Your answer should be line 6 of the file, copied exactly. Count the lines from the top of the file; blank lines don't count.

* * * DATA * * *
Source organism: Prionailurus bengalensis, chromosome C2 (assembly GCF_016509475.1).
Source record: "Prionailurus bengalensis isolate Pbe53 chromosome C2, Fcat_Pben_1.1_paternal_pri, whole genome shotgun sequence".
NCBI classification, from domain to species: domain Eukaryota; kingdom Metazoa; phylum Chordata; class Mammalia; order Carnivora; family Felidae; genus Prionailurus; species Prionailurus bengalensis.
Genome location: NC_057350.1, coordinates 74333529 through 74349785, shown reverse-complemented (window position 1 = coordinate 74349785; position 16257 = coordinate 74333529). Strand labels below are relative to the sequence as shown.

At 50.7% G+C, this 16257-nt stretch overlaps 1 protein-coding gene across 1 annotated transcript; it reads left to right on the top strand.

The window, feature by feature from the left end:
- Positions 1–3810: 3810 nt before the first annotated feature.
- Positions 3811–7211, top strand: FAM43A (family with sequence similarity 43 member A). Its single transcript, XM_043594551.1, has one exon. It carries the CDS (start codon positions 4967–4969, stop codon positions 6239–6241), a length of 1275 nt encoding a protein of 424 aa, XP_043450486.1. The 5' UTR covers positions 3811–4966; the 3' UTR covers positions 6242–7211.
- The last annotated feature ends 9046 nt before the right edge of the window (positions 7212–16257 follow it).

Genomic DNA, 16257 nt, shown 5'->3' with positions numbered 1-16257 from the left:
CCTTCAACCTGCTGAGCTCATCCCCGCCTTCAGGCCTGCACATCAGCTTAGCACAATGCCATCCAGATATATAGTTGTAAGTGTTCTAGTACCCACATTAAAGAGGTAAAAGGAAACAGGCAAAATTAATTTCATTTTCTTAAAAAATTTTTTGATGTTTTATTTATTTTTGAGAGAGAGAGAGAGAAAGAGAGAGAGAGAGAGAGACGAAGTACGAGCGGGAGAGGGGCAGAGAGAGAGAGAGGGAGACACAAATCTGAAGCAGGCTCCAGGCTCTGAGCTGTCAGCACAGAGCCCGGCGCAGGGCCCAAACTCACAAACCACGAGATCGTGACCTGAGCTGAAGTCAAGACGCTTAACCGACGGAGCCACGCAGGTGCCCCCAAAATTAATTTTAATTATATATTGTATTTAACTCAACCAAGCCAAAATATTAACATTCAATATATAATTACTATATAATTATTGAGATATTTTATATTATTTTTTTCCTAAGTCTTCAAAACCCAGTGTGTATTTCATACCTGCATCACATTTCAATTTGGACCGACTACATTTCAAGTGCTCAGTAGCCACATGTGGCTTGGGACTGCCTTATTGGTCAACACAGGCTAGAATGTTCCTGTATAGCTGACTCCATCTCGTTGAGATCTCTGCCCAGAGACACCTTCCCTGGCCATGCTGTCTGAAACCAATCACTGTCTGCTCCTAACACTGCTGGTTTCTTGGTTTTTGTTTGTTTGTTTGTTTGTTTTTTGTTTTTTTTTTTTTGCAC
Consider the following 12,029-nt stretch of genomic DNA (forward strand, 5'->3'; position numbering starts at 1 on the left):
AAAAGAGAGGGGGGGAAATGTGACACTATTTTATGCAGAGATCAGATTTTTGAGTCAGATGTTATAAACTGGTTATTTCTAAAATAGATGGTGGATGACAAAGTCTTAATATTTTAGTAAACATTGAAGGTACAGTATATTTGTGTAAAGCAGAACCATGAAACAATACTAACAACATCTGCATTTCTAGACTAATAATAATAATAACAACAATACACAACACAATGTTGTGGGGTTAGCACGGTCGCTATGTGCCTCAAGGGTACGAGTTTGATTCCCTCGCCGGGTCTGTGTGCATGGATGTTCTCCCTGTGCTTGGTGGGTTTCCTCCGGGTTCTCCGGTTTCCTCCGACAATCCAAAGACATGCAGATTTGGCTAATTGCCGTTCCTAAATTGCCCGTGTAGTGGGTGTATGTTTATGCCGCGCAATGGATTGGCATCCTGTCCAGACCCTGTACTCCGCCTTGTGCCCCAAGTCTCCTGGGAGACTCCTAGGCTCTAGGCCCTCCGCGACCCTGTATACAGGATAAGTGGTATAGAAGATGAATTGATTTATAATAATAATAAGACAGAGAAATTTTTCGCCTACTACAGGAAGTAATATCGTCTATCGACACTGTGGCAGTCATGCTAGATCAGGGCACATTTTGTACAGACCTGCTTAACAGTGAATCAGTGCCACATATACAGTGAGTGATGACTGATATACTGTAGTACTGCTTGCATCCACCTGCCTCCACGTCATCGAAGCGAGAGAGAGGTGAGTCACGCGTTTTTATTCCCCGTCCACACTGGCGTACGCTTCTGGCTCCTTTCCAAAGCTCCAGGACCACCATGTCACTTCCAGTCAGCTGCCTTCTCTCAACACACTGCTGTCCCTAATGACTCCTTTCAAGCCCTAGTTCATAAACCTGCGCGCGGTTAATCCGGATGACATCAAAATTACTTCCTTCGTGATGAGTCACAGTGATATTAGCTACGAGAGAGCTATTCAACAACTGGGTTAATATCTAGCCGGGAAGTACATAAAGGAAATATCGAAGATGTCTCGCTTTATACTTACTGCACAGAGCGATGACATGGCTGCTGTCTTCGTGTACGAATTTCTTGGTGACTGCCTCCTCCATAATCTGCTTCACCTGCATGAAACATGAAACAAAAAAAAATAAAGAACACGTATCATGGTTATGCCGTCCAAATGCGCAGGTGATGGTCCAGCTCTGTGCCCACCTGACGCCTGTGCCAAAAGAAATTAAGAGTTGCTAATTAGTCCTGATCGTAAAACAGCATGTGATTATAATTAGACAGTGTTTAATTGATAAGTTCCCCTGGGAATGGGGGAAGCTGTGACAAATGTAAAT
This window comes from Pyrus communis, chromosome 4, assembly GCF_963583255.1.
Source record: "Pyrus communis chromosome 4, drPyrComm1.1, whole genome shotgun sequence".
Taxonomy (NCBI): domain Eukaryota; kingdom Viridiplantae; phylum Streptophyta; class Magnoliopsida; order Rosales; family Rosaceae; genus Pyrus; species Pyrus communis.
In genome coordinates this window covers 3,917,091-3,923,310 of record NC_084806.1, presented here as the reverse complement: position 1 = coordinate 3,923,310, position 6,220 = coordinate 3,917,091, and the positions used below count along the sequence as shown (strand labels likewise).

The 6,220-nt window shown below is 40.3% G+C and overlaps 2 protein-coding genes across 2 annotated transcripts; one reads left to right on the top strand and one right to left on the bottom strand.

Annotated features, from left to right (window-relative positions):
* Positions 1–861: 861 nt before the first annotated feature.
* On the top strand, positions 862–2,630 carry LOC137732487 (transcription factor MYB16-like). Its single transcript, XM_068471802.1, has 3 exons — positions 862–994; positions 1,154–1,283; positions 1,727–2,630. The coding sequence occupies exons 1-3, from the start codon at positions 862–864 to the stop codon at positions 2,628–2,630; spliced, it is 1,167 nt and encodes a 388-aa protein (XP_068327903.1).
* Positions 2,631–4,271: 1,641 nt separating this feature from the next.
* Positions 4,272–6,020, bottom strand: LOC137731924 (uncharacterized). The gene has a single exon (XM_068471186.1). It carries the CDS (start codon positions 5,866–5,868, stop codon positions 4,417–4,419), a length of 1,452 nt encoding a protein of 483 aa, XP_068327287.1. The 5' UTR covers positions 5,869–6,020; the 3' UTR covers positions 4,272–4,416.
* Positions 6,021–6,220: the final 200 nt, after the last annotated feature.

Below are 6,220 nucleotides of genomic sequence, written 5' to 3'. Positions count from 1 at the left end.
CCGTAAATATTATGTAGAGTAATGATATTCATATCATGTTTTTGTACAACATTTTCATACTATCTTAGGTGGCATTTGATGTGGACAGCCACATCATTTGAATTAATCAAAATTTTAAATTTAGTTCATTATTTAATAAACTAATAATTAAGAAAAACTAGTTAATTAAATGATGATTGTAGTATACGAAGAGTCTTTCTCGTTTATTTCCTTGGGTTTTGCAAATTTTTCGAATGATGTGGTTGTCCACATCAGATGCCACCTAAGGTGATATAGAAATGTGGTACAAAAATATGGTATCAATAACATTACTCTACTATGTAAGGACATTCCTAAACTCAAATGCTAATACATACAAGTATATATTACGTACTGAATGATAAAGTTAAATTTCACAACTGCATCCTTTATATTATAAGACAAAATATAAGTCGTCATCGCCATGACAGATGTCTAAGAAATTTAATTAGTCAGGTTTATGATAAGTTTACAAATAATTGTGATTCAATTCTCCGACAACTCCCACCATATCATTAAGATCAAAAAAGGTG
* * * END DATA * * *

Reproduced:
The window, feature by feature from the left end: